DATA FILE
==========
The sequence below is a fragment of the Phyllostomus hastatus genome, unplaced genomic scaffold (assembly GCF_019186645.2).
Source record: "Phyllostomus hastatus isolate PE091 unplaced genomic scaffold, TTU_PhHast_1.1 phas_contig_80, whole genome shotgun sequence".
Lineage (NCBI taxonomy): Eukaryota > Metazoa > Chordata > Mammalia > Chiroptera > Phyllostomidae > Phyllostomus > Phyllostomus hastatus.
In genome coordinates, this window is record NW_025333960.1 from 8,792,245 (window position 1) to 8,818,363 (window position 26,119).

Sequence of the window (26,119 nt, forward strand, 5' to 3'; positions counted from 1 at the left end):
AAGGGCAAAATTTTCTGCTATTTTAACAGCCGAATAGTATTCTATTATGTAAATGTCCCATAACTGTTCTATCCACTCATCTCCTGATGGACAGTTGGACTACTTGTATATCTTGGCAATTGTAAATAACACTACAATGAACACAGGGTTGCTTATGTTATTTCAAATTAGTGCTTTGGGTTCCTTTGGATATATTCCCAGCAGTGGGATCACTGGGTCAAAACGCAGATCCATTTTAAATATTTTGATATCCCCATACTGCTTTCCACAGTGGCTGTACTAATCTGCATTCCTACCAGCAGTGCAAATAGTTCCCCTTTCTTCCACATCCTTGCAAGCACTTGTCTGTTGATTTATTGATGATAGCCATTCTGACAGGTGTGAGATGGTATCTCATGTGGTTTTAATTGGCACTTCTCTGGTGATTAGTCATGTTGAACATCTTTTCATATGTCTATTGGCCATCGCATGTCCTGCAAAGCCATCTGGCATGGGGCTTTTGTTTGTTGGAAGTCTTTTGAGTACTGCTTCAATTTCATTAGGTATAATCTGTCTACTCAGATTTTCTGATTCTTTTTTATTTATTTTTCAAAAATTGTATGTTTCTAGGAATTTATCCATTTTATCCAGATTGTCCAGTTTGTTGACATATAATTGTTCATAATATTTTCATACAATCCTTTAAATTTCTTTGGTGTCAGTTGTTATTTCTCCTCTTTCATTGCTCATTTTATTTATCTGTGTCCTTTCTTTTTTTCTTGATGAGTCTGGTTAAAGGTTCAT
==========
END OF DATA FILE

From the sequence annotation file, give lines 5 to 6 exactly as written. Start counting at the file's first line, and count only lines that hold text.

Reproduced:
Sequence of the window (26,119 nt, forward strand, 5' to 3'; positions counted from 1 at the left end):
AAGGGCAAAATTTTCTGCTATTTTAACAGCCGAATAGTATTCTATTATGTAAATGTCCCATAACTGTTCTATCCACTCATCTCCTGATGGACAGTTGGACTACTTGTATATCTTGGCAATTGTAAATAACACTACAATGAACACAGGGTTGCTTATGTTATTTCAAATTAGTGCTTTGGGTTCCTTTGGATATATTCCCAGCAGTGGGATCACTGGGTCAAAACGCAGATCCATTTTAAATATTTTGATATCCCCATACTGCTTTCCACAGTGGCTGTACTAATCTGCATTCCTACCAGCAGTGCAAATAGTTCCCCTTTCTTCCACATCCTTGCAAGCACTTGTCTGTTGATTTATTGATGATAGCCATTCTGACAGGTGTGAGATGGTATCTCATGTGGTTTTAATTGGCACTTCTCTGGTGATTAGTCATGTTGAACATCTTTTCATATGTCTATTGGCCATCGCATGTCCTGCAAAGCCATCTGGCATGGGGCTTTTGTTTGTTGGAAGTCTTTTGAGTACTGCTTCAATTTCATTAGGTATAATCTGTCTACTCAGATTTTCTGATTCTTTTTTATTTATTTTTCAAAAATTGTATGTTTCTAGGAATTTATCCATTTTATCCAGATTGTCCAGTTTGTTGACATATAATTGTTCATAATATTTTCATACAATCCTTTAAATTTCTTTGGTGTCAGTTGTTATTTCTCCTCTTTCATTGCTCATTTTATTTATCTGTGTCCTTTCTTTTTTTCTTGATGAGTCTGGTTAAAGGTTCAT